Compared to whole life and indexed universal life, term insurance provides the simplest coverage. The policy owner holds the guarantee of a death benefit for a certain period. That can last anywhere from 10-30 years, with most term policies lasting for 20 years.
When a term policy expires, that’s it. Your loved ones won’t receive any payouts since the policy has ended. You may be able to renew your term policy, but your new rates will be based on your current age and the actuarial risks that come with it (for example, heightened health risks, shorter life expectancy, so on).
The benefits of term life insurance are:
Premiums stay fixed
Simplest form of life insurance coverage you can purchase
Available at lower cost than whole life and IUL, at least initially
Provides a straightforward, guaranteed death benefit for a preset duration
May come with ability to convert to a permanent policy
Some policies include riders for healthcare and long-term care costs
Flexible, short-term protection when people need it
Some downsides tied to term life insurance are:
Policy may lapse if premium payments are late or missed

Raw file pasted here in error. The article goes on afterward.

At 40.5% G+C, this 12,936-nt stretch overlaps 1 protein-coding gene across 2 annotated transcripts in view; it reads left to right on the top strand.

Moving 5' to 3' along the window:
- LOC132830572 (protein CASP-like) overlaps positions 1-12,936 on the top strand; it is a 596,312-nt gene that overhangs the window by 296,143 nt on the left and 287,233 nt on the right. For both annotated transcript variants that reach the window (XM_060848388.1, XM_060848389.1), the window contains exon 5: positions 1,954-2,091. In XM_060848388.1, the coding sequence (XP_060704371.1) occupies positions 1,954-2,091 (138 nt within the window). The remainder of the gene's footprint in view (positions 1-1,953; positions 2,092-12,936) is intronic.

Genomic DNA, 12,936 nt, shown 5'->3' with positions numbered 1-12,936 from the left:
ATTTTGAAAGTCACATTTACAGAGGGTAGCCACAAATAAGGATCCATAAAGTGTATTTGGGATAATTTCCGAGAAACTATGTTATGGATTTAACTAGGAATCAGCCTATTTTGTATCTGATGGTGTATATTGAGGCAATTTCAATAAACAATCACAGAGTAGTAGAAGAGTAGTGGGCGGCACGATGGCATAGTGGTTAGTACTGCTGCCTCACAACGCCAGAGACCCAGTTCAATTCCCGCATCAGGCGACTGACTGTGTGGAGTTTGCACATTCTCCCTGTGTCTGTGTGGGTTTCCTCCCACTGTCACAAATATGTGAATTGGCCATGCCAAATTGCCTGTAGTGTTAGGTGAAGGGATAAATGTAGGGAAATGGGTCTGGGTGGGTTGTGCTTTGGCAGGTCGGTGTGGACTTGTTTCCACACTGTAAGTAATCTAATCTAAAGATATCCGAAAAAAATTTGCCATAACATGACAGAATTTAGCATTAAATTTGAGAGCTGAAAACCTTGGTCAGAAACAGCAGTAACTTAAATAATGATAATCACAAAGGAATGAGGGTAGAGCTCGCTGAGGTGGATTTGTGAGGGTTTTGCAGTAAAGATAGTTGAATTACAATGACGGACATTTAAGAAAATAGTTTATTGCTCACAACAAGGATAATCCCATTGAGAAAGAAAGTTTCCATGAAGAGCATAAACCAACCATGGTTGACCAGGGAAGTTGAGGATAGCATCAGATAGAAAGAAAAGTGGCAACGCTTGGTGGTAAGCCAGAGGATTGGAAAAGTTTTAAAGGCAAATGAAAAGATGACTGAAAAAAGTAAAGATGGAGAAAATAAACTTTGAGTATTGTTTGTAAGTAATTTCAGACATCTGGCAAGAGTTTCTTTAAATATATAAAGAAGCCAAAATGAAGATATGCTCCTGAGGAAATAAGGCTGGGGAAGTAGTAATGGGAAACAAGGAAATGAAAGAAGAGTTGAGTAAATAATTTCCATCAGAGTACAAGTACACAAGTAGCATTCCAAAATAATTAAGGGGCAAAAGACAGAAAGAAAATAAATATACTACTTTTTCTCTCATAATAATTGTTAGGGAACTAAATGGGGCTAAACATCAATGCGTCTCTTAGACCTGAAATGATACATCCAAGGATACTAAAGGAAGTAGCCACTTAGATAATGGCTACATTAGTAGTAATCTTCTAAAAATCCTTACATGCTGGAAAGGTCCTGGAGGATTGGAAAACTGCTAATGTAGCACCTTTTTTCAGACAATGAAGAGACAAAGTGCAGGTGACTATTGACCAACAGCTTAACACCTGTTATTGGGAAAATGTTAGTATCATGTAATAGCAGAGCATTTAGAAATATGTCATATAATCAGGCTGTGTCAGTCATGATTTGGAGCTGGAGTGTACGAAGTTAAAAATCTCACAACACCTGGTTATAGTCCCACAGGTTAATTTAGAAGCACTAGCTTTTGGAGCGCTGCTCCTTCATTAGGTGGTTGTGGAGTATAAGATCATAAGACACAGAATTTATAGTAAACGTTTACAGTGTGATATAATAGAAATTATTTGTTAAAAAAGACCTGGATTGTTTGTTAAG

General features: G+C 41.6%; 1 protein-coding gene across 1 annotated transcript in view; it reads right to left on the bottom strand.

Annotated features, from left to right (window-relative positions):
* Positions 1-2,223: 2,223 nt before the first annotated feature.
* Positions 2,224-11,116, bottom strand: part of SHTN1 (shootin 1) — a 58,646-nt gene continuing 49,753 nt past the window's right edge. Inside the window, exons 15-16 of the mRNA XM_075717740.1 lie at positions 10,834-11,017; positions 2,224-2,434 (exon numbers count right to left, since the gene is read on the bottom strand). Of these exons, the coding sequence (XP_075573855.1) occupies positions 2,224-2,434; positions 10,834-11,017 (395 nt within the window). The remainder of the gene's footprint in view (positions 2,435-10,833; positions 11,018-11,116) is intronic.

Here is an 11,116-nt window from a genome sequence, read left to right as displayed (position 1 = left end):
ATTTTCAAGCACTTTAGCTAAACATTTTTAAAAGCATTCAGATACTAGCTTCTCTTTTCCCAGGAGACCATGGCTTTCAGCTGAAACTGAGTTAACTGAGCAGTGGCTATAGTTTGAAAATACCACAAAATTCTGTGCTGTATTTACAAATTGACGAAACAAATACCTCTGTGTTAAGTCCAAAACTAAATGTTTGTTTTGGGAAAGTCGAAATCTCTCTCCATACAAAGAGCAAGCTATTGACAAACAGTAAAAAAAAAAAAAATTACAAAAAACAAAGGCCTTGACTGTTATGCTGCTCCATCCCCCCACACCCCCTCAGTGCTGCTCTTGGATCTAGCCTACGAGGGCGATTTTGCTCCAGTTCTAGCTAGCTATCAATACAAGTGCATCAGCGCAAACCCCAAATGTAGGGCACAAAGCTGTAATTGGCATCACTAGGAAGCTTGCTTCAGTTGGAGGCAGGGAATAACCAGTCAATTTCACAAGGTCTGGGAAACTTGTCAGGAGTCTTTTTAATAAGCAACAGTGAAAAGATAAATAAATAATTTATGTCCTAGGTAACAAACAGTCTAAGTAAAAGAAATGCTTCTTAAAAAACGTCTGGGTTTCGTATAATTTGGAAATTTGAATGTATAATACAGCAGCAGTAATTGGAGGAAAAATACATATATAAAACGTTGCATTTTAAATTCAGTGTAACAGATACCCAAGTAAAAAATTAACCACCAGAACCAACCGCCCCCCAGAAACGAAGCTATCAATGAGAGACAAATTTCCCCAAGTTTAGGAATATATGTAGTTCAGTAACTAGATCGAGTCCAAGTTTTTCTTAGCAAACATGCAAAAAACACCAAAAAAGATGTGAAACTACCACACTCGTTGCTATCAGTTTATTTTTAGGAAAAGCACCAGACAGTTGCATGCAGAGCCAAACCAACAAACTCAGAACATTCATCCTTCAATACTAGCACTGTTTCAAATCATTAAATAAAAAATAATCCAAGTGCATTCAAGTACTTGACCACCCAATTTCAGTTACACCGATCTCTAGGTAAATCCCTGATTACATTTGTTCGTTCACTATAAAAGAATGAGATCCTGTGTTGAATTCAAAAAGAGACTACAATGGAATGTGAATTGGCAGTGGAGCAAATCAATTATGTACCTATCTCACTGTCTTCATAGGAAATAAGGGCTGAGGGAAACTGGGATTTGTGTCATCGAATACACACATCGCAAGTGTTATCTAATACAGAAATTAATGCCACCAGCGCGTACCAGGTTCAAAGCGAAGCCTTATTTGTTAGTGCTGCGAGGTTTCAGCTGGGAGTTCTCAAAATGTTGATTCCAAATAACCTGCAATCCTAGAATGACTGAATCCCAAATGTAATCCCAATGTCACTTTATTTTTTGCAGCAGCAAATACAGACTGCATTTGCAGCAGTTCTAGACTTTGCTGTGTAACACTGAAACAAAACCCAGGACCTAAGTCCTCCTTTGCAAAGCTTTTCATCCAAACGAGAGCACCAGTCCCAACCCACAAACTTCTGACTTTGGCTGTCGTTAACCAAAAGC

No death benefit provided upon expiration
Renewal rates can be far more costly than your initial rates
No cash value included in the policy
For some people, no “return benefit” for potentially decades of premium payments can be hard to stomach.
Because its coverage is temporary, term life insurance can be a better option for those with temporary financial needs. People who find themselves in the following situations may want to consider this type of coverage:
Creating protection for households in high-need years, such as when they first have children
Providing immediate financial resources if a primary income earner dies unexpectedly
Covering the economic value of a homemaker should they pass away
Giving coverage for debts or expenses, like a mortgage, if an income earner deceases
In short, term insurance is a short-term, economical way to insure a large amount of money, or the income stream that a wage earner brings home. Those looking for lifelong coverage or needing efficient legacy planning vehicles may be better-served by permanent insurance options.
Whole Life Insurance
Whole life insurance has been around for decades. It is the most basic form of cash value life insurance. A whole life insurance policy comes with predictable premiums that don’t rise with age. It also confers guaranteed benefits.
Whole life insurance comes with a cash value, which can be accessed in later years. When comparing whole life – and other cash value insurance for that matter – to term life, it’s similar to buying versus renting a home. Sure, renting will be less expensive in the short run. But over the long term, it may prove to be the most costly. In contrast, buying a home enables someone to build up home equity over time – not to mention it may be potentially lower cost over time.